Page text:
Important Australian + International Fine Art
28 August 2013


(1921 - 2013)

oil and synthetic polymer paint on canvas on board

41.0 x 42.5 cm

signed lower right: JEFFREY SMART

$150,000 - 200,000
Sold for $156,000 (inc. BP) in Auction 30 - 28 August 2013, Sydney

Rudy Komon Gallery, Sydney
Private collection
Savill Galleries, Sydney (label attached verso)
Collection of Lex Aitken and Alfredo (Bouret) Gonzalez, Sydney


Jeffrey Smart, Rudy Komon Gallery, Sydney, 8 November – 3 December 1980 , cat. 2


Quartermaine P., Jeffrey Smart, Gryphon Books, Melbourne, 1983, cat. 737
McDonald, J., Jeffrey Smart: Paintings of the '70s and '80s, Craftsman House, Sydney 1990, cat. 200

Catalogue text

From contemporary life, where apartments, cities, roads and motor vehicles are part of being, Jeffrey Smart developed a language of forms and colours that celebrate signs and surfaces. The miracle of his art lies partly in his conversion of the mundane "what could be less inviting than the back view of a truck departing along a broad road?" into harmonies of the most seductively beautiful colour, full of expectancy and originality. And his mastery of composition is invariably at its best in his paintings of the autobahns, autostradas, and freeways of Europe and Australia. One of his earliest successes was The Cahill Expressway, 1962, in the collection of the National Gallery of Victoria, Melbourne. The Sydney road was never emptier than in this painting. Yet, his pictures are never really empty. They may feel empty, and isolation is a leitmotif; but they are full of emotion and discovery, imbued with the feeling that something strange is about to happen. As in Surrealism, they have a dream-like quality, accentuated by their super realism, quite unforgettable. His several Black Forest autobahn paintings and studies, inspired by travel through the Black Forest in southwest Germany, are among his most arresting, enlivened by the interplay of red and white diagonals.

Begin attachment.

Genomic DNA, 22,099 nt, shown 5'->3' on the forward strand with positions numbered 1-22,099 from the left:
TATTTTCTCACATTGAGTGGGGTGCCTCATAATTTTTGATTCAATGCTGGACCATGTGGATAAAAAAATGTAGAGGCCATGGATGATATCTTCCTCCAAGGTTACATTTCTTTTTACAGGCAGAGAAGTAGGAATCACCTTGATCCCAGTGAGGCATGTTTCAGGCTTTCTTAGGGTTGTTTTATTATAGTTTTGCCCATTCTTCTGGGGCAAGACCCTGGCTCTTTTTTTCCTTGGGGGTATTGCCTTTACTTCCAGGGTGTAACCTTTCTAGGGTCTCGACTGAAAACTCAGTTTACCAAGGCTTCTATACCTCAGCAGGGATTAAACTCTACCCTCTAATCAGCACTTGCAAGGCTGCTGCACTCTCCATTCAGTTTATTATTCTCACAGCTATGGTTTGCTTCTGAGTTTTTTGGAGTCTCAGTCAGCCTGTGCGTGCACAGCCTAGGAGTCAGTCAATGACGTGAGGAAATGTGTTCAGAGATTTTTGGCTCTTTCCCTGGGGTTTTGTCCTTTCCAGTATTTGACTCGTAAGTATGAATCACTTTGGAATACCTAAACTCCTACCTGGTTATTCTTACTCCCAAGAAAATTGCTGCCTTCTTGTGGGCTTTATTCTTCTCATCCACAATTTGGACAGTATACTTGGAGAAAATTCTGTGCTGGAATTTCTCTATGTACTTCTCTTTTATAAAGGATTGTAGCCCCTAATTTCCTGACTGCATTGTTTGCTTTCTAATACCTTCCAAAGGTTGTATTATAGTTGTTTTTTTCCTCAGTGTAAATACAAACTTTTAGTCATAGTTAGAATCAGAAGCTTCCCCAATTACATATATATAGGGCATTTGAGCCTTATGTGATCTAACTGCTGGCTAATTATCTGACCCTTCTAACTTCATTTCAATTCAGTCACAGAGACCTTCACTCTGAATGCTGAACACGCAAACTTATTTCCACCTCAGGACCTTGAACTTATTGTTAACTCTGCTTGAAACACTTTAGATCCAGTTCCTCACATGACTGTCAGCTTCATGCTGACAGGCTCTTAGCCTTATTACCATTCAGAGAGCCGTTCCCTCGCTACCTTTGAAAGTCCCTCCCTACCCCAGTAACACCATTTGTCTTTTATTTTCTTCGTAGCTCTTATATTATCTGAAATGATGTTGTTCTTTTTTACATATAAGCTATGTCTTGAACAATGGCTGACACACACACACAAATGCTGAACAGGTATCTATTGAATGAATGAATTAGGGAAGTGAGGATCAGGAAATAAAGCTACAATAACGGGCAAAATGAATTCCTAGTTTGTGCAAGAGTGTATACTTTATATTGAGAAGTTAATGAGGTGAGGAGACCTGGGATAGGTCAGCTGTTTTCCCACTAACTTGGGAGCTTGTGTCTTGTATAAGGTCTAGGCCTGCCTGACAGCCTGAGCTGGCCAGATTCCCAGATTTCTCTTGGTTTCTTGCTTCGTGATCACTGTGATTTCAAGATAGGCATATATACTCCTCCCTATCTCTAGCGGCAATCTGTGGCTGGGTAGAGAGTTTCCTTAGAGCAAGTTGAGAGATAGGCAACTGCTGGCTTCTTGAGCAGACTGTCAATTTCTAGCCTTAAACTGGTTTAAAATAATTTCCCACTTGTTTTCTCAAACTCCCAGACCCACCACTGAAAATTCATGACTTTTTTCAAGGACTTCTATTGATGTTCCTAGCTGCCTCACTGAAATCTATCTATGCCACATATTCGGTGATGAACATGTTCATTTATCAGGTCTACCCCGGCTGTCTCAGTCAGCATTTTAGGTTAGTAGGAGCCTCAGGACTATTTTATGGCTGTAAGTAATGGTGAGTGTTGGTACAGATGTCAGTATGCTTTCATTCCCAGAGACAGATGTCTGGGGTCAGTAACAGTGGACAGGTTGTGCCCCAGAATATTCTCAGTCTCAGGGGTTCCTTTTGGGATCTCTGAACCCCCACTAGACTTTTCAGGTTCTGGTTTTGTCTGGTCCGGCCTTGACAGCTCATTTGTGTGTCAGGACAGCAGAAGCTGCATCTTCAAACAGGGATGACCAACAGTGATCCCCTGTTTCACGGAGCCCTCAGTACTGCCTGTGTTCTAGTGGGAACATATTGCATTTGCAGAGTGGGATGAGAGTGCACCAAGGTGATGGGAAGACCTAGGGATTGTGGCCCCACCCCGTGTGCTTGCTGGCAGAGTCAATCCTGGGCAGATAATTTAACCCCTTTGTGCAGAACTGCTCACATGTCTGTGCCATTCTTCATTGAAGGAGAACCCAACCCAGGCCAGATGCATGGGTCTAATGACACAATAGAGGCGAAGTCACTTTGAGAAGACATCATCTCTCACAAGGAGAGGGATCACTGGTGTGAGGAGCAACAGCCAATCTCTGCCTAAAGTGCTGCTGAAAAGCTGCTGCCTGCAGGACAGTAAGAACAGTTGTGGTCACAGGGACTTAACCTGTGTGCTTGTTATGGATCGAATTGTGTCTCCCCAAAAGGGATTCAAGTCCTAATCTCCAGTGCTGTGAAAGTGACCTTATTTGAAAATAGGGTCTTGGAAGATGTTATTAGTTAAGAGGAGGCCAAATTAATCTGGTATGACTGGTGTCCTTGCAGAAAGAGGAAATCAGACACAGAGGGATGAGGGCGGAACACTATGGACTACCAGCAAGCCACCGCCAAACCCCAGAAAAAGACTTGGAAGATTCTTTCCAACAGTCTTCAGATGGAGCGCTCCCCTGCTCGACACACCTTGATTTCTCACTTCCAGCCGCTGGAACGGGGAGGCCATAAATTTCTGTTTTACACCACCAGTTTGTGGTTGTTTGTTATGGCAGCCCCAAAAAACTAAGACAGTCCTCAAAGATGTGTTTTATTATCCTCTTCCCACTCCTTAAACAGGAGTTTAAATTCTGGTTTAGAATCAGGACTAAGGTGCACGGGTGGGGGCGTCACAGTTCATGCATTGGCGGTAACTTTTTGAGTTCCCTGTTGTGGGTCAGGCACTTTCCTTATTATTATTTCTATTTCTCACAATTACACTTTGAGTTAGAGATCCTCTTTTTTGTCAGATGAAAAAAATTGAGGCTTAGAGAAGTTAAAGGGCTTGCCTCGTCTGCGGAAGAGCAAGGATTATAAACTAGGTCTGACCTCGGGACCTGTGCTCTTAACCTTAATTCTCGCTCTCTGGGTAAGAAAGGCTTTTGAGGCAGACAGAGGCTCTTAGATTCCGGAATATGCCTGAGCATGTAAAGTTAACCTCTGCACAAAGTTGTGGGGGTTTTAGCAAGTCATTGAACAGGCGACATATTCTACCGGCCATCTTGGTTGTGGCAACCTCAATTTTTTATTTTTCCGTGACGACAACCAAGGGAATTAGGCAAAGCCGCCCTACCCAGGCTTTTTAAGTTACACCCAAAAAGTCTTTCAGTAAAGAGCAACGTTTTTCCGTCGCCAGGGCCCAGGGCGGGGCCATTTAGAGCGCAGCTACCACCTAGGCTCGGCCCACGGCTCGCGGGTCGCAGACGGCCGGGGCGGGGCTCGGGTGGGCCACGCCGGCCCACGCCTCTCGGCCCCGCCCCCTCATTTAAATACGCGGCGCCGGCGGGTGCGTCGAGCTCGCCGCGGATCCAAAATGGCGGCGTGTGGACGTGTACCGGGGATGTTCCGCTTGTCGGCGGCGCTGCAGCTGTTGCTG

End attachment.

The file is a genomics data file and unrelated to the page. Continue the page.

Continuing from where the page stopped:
For Autobahn in the Black Forest I, Smart makes clever use of the close up view in both study and finished painting, by bringing the back of the sign forward to the picture surface. Then, between the other backsides, he cheekily introduces that of the truck in a colour of brilliant aqua. Everything is on the move - actually, in the truck, and visually, through the recession of the road signs - but Smart freezes the moment for our disturbance and delectation. The yellow arrow points in the opposite direction setting up further notions of movement; light plays on the signs in a concerto of contrasts; and the grey of the road surface finds harmony in the leaden skies. The placement of the sign right on the picture plane provides a subtle difference between the painting and the study. It is dramatically confronting, halting the eye and increasing the illusion of recession. The study has three red diagonals instead of two, with a partially seen yellow lamp at the top. While the study gives insight into the painting's evolution, they each share a feast of dramatic angles, subtle tonal variations through shadow and the fall of light, and the rhythmic play between positive and negative space. There is something magical about art, especially in the illusion - as simple and as fascinating as the curve of the pole contrasting with the flat of the painted sign.